The Dutch experience produced a number of insights. Firstly, both private and public parties acknowledge the great potential of zero-emission public transport. Nevertheless, some concerns remain. Several transport companies have expressed the need for longer concession periods in order to make investments in emission-free vehicles financially more attractive. Electric buses, for example, become more profitable when used over a longer period of time because of a lower total cost of ownership (TOC).
Secondly, survey research by Maastricht University students showed that citizens as well as tourists greatly value zero-emission vehicles. 62% of survey participants were convinced that zero-emission bus transport was very valuable for the city of Maastricht while 28% thought it was at least somewhat valuable. Furthermore, it became clear that air quality, health effects of pollution and emission reductions are primary concerns of citizens. More specifically, 74% judged air quality to be important while 73% were much concerned with the health effects of pollution. The reduction of traffic noise was judged to be less important (Figure 2). One can well imagine that similar views exist in other European cities.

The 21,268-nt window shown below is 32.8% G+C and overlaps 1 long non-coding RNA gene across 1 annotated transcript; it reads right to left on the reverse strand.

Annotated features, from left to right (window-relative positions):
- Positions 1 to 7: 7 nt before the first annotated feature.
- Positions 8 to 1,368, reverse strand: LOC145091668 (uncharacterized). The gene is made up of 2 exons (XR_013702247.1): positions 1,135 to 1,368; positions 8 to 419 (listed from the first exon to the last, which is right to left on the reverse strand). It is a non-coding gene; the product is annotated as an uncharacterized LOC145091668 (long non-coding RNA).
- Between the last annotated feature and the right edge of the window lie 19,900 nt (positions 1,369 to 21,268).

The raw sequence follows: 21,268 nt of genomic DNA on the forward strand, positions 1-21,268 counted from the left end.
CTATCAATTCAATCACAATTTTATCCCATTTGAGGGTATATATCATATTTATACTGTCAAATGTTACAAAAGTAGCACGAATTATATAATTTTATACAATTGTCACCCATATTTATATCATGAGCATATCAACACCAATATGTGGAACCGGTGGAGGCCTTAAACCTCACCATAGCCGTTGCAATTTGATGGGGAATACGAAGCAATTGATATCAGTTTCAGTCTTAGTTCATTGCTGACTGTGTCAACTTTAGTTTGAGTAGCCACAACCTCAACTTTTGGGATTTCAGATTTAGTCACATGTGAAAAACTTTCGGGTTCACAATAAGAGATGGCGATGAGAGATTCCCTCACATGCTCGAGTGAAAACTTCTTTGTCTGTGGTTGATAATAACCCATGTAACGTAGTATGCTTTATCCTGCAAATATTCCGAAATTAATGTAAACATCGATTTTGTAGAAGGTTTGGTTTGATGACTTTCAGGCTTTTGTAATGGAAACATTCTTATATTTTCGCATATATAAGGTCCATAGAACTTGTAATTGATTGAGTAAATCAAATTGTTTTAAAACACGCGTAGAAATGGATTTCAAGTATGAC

Therefore, zero-emission mobility is a way to respond to citizens’ concerns. Despite the deficiencies in the Dutch energy transition, a silver lining can be seen in the field of public transport. The country has some way to go but introducing zero-emission buses is a step into the right direction.
About the authors:
Henning Twickler was an intern in the Climate and Energy Programme of the Heinrich-Böll-Stiftung European Union. He worked on a research project for the Zero Emission Bus Transport Foundation in Maastricht while completing his master’s degree in Public Policy and Human Development.
Kathrin Glastra is Director of the European Energy Transition Programme of the Heinrich-Böll-Stiftung European Union.